The next morning after an AMAZING breakfast from the hotel restaurant, I was trying to find out the latest news on my sister when Shannon walked up frustrated and told me that we were being kicked out of our campsite. "What? It's not even close to noon yet!" Apparently a sizable caravan had arrived and the leader had reserved most of the sites surrounding us, including ours. Even in this nice campground outside of town, this guy felt that it was absolutely necessary for the safety of his herd to be unseparated. The caravan leader was less than tactful about the situation, but we kept our cool and remained friendly about his requests for us to vacate. No worries, we were planning on leaving soon anyway…although I was still unsure about my sister's baby!
Huevos de Caballo = awesome breakfast
After Mulegé, MEX-1 meets the Sea of Cortez at Bahia Concepcion, which literally translates to Conception Bay. After seeing the water, this actually made sense because here we found some of the most beautiful beaches in Baja...very motivating if you know what I mean. Don't worry, even with the romantic scenery and inspiring name we managed to resist the temptation...no surprises coming up in our Ruined Adventures family.
With Semana Santa (Holy Week) quickly approaching, we were in somewhat of a predicament because we had to decide where we would wait out the chaos. Beginning on the Sunday before Easter (Palm Sunday), Semana Santa is a very important religious holiday in Mexico and most of Latin America. Not only are there grand celebrations for the occasion, but this is also when the majority of Mexicans get 1-2 weeks off of school or work. This can be a great time to witness unique celebrations in San Miguel de Allende or Patzcuaro (both on mainland Mexico), but in places like Baja it's best to avoid the beaches during Semana Santa. After a year of hard work, you better believe that most Mexicans will haul butt for the beaches to party all week, crammed in like sardines along the water. With little bathroom or trash facilities on these beaches, you can only imagine what happens with such a large crowd.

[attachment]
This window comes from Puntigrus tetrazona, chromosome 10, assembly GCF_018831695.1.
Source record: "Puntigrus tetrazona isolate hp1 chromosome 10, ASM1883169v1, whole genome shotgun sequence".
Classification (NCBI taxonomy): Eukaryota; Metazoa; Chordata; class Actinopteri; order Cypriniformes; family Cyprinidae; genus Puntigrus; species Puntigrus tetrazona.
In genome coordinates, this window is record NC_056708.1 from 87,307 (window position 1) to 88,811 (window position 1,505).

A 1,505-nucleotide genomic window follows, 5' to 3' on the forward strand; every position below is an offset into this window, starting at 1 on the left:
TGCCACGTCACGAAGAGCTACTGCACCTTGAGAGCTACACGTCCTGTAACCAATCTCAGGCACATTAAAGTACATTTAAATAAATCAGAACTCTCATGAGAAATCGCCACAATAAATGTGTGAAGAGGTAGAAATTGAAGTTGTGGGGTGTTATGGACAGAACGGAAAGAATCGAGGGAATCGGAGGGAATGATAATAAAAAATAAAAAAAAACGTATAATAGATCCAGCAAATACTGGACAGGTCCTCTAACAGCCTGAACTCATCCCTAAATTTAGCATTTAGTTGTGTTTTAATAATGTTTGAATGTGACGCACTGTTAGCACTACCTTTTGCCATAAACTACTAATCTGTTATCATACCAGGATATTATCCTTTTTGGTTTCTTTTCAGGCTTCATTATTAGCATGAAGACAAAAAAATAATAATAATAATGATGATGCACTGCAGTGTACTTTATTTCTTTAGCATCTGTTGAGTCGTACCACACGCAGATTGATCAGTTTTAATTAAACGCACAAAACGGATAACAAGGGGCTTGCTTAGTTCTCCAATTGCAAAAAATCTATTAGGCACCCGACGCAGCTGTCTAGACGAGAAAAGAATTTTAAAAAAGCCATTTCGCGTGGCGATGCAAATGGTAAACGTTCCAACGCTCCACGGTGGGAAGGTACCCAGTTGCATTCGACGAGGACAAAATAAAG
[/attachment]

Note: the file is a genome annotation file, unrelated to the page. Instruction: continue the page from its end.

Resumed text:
A taste of Semana Santa in Baja
We've heard stories of gringos waking up to find their lone campsite on the beach has been completely surrounded with overcrowded hordes of locals, so tightly bunched together that they'll secure tents to your stakes and tie tarps to your guylines. We met one fella towing a camper who said that he had people making a shelter under the tongue of his trailer! He said everyone there had their own stereos, blaring music loud enough to drown out the neighbors and resulting in a deafening blend of sound. One could argue that this would be the perfect opportunity to interact with the locals, but I prefer uncrowded campsites with wide open spaces and a little more quiet. Feel free to call us snobs. The beaches during Semana Santa are often compared to Spring Break in South Padre Island or Daytona Beach, and we're honestly a little old (and boring) for that kind of debauchery.
With only a couple days left, we decided to get our fill of beachside camping at Playa Santispac and then head inland before the madness would begin. The water was amazingly clear and we managed to find a palapa with plenty of shade to tie up our hammock and catch up on some reading. We were about 100 yards from our only neighbor and a short walk from a restaurant where we could indulge on fish tacos and Pacifico balleñas.
Our time at Playa Santispac was mostly uneventful and very relaxing, at least until a seagull decided to steal our ziploc full of sponges. Apparently he figured Scotch-brite sponges would make a good meal, but without hot sauce to give it that "kick" he eventually gave it up, leaving it afloat. Thanks seagull, for giving me an excuse to get wet!
Last edited by Ruined Adventures; 04-24-2012 at 03:51 AM.
Sorry about the MASSIVE pictures...photobucket is a pain to use. Once we're done with the Baja posts I promise it'll get better